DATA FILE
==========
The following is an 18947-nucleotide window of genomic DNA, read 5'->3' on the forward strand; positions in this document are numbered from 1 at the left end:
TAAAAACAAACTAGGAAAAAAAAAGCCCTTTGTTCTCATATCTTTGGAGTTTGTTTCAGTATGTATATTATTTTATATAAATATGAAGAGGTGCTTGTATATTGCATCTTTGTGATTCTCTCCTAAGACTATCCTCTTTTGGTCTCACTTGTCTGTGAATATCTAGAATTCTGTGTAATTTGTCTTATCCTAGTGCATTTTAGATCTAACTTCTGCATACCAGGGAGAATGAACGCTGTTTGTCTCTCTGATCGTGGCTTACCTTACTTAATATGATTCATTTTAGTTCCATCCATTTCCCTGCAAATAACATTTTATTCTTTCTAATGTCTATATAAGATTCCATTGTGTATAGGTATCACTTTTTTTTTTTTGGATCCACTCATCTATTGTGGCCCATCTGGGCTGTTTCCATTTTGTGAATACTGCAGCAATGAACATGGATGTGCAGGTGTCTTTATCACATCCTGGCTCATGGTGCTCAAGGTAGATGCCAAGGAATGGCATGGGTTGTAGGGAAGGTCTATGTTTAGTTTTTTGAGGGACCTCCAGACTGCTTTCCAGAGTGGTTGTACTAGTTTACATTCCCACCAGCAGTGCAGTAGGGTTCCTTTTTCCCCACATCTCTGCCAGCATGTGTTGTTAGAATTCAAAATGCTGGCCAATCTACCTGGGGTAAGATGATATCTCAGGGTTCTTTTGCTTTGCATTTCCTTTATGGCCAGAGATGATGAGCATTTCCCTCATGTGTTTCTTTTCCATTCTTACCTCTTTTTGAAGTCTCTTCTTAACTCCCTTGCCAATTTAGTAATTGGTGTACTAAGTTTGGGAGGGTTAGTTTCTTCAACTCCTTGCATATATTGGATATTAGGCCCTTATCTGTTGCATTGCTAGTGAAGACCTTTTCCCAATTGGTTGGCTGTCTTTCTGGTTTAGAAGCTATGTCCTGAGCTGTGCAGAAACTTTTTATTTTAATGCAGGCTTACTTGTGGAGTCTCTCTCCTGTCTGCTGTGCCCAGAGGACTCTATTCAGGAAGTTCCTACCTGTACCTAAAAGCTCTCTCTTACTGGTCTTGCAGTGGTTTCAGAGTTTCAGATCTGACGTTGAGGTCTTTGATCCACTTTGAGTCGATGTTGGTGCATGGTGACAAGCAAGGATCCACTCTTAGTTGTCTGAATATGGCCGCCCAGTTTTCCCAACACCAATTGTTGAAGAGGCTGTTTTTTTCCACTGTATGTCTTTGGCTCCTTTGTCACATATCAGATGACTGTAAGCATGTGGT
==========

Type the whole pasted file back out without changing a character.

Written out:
The following is an 18947-nucleotide window of genomic DNA, read 5'->3' on the forward strand; positions in this document are numbered from 1 at the left end:
TAAAAACAAACTAGGAAAAAAAAAGCCCTTTGTTCTCATATCTTTGGAGTTTGTTTCAGTATGTATATTATTTTATATAAATATGAAGAGGTGCTTGTATATTGCATCTTTGTGATTCTCTCCTAAGACTATCCTCTTTTGGTCTCACTTGTCTGTGAATATCTAGAATTCTGTGTAATTTGTCTTATCCTAGTGCATTTTAGATCTAACTTCTGCATACCAGGGAGAATGAACGCTGTTTGTCTCTCTGATCGTGGCTTACCTTACTTAATATGATTCATTTTAGTTCCATCCATTTCCCTGCAAATAACATTTTATTCTTTCTAATGTCTATATAAGATTCCATTGTGTATAGGTATCACTTTTTTTTTTTTGGATCCACTCATCTATTGTGGCCCATCTGGGCTGTTTCCATTTTGTGAATACTGCAGCAATGAACATGGATGTGCAGGTGTCTTTATCACATCCTGGCTCATGGTGCTCAAGGTAGATGCCAAGGAATGGCATGGGTTGTAGGGAAGGTCTATGTTTAGTTTTTTGAGGGACCTCCAGACTGCTTTCCAGAGTGGTTGTACTAGTTTACATTCCCACCAGCAGTGCAGTAGGGTTCCTTTTTCCCCACATCTCTGCCAGCATGTGTTGTTAGAATTCAAAATGCTGGCCAATCTACCTGGGGTAAGATGATATCTCAGGGTTCTTTTGCTTTGCATTTCCTTTATGGCCAGAGATGATGAGCATTTCCCTCATGTGTTTCTTTTCCATTCTTACCTCTTTTTGAAGTCTCTTCTTAACTCCCTTGCCAATTTAGTAATTGGTGTACTAAGTTTGGGAGGGTTAGTTTCTTCAACTCCTTGCATATATTGGATATTAGGCCCTTATCTGTTGCATTGCTAGTGAAGACCTTTTCCCAATTGGTTGGCTGTCTTTCTGGTTTAGAAGCTATGTCCTGAGCTGTGCAGAAACTTTTTATTTTAATGCAGGCTTACTTGTGGAGTCTCTCTCCTGTCTGCTGTGCCCAGAGGACTCTATTCAGGAAGTTCCTACCTGTACCTAAAAGCTCTCTCTTACTGGTCTTGCAGTGGTTTCAGAGTTTCAGATCTGACGTTGAGGTCTTTGATCCACTTTGAGTCGATGTTGGTGCATGGTGACAAGCAAGGATCCACTCTTAGTTGTCTGAATATGGCCGCCCAGTTTTCCCAACACCAATTGTTGAAGAGGCTGTTTTTTTCCACTGTATGTCTTTGGCTCCTTTGTCACATATCAGATGACTGTAAGCATGTGGT